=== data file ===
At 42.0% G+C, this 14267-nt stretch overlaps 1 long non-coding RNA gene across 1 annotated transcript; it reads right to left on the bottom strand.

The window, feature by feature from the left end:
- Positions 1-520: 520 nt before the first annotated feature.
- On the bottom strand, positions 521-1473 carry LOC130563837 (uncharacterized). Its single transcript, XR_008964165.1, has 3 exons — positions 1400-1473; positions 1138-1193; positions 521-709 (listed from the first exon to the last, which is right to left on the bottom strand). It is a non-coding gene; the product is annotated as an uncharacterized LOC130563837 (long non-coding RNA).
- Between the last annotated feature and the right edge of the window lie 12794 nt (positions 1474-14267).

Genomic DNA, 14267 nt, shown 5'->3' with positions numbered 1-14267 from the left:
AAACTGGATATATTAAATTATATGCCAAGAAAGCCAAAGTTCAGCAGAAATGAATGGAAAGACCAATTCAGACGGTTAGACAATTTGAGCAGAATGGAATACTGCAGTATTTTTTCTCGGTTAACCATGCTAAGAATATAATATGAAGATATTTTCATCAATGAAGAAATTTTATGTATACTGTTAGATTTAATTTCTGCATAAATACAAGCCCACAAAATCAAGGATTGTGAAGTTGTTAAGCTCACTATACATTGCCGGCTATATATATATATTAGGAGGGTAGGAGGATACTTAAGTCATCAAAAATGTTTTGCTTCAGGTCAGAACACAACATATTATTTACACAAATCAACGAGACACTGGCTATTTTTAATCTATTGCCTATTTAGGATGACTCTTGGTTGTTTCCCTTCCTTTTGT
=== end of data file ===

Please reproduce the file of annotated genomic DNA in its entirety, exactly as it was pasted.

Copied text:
At 42.0% G+C, this 14267-nt stretch overlaps 1 long non-coding RNA gene across 1 annotated transcript; it reads right to left on the bottom strand.

The window, feature by feature from the left end:
- Positions 1-520: 520 nt before the first annotated feature.
- On the bottom strand, positions 521-1473 carry LOC130563837 (uncharacterized). Its single transcript, XR_008964165.1, has 3 exons — positions 1400-1473; positions 1138-1193; positions 521-709 (listed from the first exon to the last, which is right to left on the bottom strand). It is a non-coding gene; the product is annotated as an uncharacterized LOC130563837 (long non-coding RNA).
- Between the last annotated feature and the right edge of the window lie 12794 nt (positions 1474-14267).

Genomic DNA, 14267 nt, shown 5'->3' with positions numbered 1-14267 from the left:
AAACTGGATATATTAAATTATATGCCAAGAAAGCCAAAGTTCAGCAGAAATGAATGGAAAGACCAATTCAGACGGTTAGACAATTTGAGCAGAATGGAATACTGCAGTATTTTTTCTCGGTTAACCATGCTAAGAATATAATATGAAGATATTTTCATCAATGAAGAAATTTTATGTATACTGTTAGATTTAATTTCTGCATAAATACAAGCCCACAAAATCAAGGATTGTGAAGTTGTTAAGCTCACTATACATTGCCGGCTATATATATATATTAGGAGGGTAGGAGGATACTTAAGTCATCAAAAATGTTTTGCTTCAGGTCAGAACACAACATATTATTTACACAAATCAACGAGACACTGGCTATTTTTAATCTATTGCCTATTTAGGATGACTCTTGGTTGTTTCCCTTCCTTTTGT